March 23, 2020
Situational Anxiety vs. Generalized Anxiety Disorder
Anxiety is an important part of our internal anticipation and warning systems that prepares us to respond to dangers – whether they be real or perceived. We often experience anxiety in the natural course of life such as about a significant challenge at work or about our teenager who is struggling in school as examples. Anxiety can even be motivating, like before a basketball game to get adrenaline pumping or even before happy events like having a baby or a wedding.
An anxiety disorder, in contrast, is a mental health problem involving the brain and adrenal glands that can substantially impair our daily functioning. As much as 20% of the population suffers from these common conditions. In these cases, anxiety can appear for no apparent reason, be stronger than expected, or feel like it is impossible to manage. People may avoid everyday situations like going to the grocery store (during ordinary times, not during a pandemic) because the anxiety is so intense.
During high stress situations or in a crisis, when we are facing physical risks and uncertainty – like with the coronavirus pandemic – anxiety can increase for anyone and especially for those with an anxiety disorder. This becomes even more true when the crisis continues for days, weeks or months. Then, anxiety can be overwhelming.
What can you do?
Pay attention to physical signs of anxiety: shallow breathing, increased heart rate, sweating, trembling, racing thoughts, or trouble concentrating.
Take these Top 10 steps that anyone can use for support and relief:
- Count your breaths. This helps deepen your breathing which physically helps your body and mind relax. Breathe in for 5 seconds, pause for 3 seconds, and breathe out for 5 seconds. Slowly.
- Meditate. It’s easier than you think. Being in the present moment is critical for reducing anxiety rather than overfocusing on the future. There are a number of apps, like Headspace or TenPercent, that you can try for free to learn how. You can even get guided meditations for free on YouTube. Progressive muscle relaxation is especially useful to help deal with the physical symptoms. It’s important to try meditation for 10 days to get the hang of it. Just 5 minutes a day is a good start.
- Get moving. Good exercise for 30 minutes a day is essential for a healthy lifestyle. But also, you can simply get up in the moment and get moving. Take a walk around the block. Do a set of sit-ups or push-ups or high steps. Stretch. Do yoga or tai chi, both of which have a calming, meditative aspect to the practice. If you have not been active recently, take it slowly with 5-10 minutes of exertion a few times a day. Fairly quickly, you will feel ready for more, and your stress will be reduced.
- Get news from official sources. With respect to a worldwide crisis, listen to the experts from several sources so you do not have inaccurate information that could feed panic. Social media is full of opinions and false statements.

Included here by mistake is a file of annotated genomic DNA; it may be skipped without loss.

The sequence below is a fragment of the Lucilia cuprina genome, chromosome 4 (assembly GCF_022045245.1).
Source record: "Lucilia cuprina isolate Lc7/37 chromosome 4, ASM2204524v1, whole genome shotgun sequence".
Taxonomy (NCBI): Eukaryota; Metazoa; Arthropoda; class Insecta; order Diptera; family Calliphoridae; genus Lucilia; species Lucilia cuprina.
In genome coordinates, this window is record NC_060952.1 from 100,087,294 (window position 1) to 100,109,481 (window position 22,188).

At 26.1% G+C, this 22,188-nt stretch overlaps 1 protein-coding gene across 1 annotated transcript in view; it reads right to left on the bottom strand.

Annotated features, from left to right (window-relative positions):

- Conversely, take media breaks. Limit your news and social media intake. Stay informed but don’t overdose on news or Facebook. Instead, utilize the other tips with that time.
- Increase your water intake. Staying hydrated is good for your health and well-being. Taking time out to sip tea or water can also be meditative.
- Reduce your alcohol, sugar and caffeine intake. Eating healthfully goes without saying for all of us. But if you only do one or two things to improve your diet, reducing or cutting alcohol, sugar or caffeine is one small step with big results.
- Practice small acts of courage. If you are overwhelmed and feel stuck, pick one small thing that you can do and celebrate that accomplishment. Get a buddy to help you through it while maintaining social distance or face time.
- Keep a diary. Tracking your anxiety can help you see patterns of when anxiety may be more overwhelming than usual. It can also show you ways in which you might be exacerbating your anxiety or triggers that you can avoid. Writing also helps you get anxious thoughts out of your head and onto paper. Seeing the thoughts can help you challenge self-talk that may be inaccurate or not useful. You can even make a practice to mentally “letting go” of your negative self-talk once it is written down.
- Connect with calm people … and laugh. Surround yourself with people who are also practicing these tips. Watch funny movies. Share jokes. Get an accountability partner and check in daily with the steps each of you is taking to support yourselves.
Metrocare is here for Dallas. If you need to reach out to a professional because of your personal anxieties, we are here for you with a special phone line for extra support.
Here’s the number for the Metrocare Coronavirus Support Line: It’s 214-743-1215.
It is open during our normal business hours. Metrocare’s professionals will assist individuals in accessing our mental health services and provide referrals for other services that may be needed.
Taking care of our physical health – especially in times like these – means supporting our mental well-being and each other.
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